In this example there is in reality no irregularity, because the
cadence-tone rests upon an accented beat (the fourth, in 6-8
measure), and the conditions of a cadence are fulfilled by any
accent, primary or secondary, of the final measure. But it belongs,
nevertheless, to this class of disguised cadences; for whatever
results, thus, in abbreviating the value of the cadence-chord, lightens
the effect of the cadence, and serves the desirable purpose so
persistently pursued by all good writers. Further:--

Nos. 2 and 3 illustrate the method most commonly adopted in shifting
the cadence-tone forward to a later beat; namely, by placing an
embellishing tone (usually the upper or lower neighbor) of the
cadence-tone upon the accented beat belonging properly to the latter.
Nos. 4 and 5 are both extreme cases; the actual cadence-tone is shifted
to the very end of the measure, so that the effect of cadential
interruption is very vague and transient,--and will be quite lost
unless the player is intelligent enough to emphasize, slightly, the
phrasing (by making a distinct, though very brief, pause before
attacking the following measure). See also Ex. 17, No. 2, the first
phrase; here, again, the melody runs on (through tones which embellish
the cadence-chord, f-a-c) to the last 8th-note of the fourth measure.

(3) A certain--entirely optional--number of tones are borrowed from the
value of the cadence-chord, as preliminary tones of the following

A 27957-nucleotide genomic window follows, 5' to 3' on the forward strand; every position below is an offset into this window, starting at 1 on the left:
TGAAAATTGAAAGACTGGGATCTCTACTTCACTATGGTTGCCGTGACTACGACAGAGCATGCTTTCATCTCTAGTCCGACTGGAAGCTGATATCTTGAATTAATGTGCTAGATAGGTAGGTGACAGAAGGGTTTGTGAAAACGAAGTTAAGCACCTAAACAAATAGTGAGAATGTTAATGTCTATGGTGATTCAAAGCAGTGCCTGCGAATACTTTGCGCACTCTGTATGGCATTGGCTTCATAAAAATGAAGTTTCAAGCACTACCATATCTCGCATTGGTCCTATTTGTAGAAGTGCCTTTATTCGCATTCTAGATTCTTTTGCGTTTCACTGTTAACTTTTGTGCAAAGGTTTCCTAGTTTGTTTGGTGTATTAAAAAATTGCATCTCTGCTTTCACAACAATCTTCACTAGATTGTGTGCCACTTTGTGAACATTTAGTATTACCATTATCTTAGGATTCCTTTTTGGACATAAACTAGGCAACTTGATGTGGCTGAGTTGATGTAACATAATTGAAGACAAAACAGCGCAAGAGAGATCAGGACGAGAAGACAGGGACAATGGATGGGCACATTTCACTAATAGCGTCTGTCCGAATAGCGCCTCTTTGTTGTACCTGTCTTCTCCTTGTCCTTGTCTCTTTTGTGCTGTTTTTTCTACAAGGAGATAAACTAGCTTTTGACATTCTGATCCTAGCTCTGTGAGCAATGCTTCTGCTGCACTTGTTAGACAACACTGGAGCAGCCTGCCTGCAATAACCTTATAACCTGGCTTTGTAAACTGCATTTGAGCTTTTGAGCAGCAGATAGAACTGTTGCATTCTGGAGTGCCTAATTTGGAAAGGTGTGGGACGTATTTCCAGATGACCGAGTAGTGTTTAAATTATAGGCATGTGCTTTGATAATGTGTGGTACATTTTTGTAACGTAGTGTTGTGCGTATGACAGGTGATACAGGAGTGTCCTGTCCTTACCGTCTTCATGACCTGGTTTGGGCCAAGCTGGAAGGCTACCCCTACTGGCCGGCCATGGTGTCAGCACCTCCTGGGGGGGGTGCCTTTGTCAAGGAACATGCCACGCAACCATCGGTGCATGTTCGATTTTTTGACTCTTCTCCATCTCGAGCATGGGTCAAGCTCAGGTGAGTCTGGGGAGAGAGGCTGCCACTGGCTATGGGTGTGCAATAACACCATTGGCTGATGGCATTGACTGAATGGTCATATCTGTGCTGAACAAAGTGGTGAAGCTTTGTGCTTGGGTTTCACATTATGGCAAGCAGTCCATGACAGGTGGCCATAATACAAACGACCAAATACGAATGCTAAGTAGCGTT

phrase. An illustration of this has already been seen in Ex. 14, No. 2
and No. 3. It is the employment of such preliminary tones, that, as
thoroughly explained in Chapter III, creates a distinction between the
melodic beginning and the actual vital starting point of the phrase;
or that gives the phrase an apparently shifted location in its measures.

Further (the actual cadence-tone is marked):--

No. 1 illustrates, again, the absence of preliminary tones in one
phrase, and their presence in the next. In each of these examples
(excepting, perhaps, No. 2) the cadence is so thoroughly disguised that
there is little, if any, evidence left of the point of repose. In
No. 4, particularly, the cadence-measure is rhythmically the most
active one in the phrase. And yet the presence of a genuine cadence at
each of these places, marked *, is as certain and indisputable as in
Ex. 19. The ear will accept a cadence upon the slightest evidence in
the right place,--where a cadence is expected. See, also, Mozart
pianoforte sonata No. 10 (in D major), first 12 measures; measure 8 is
a cadence-measure.

Here follow a few more examples which illustrate the most extreme
application of this principle of borrowed tones,--a mode of treatment
very common in the music of Mozart, Haydn, and, in fact, all classic

It is difficult to believe that in each of these cases the long array
of 16th-notes should not constitute the actual beginning of the phrase,
but are only preliminary; and yet this is the only correct view to take
of it, and it is the view which will simplify all analysis, when
thoroughly comprehended. It must be seen that the cluster of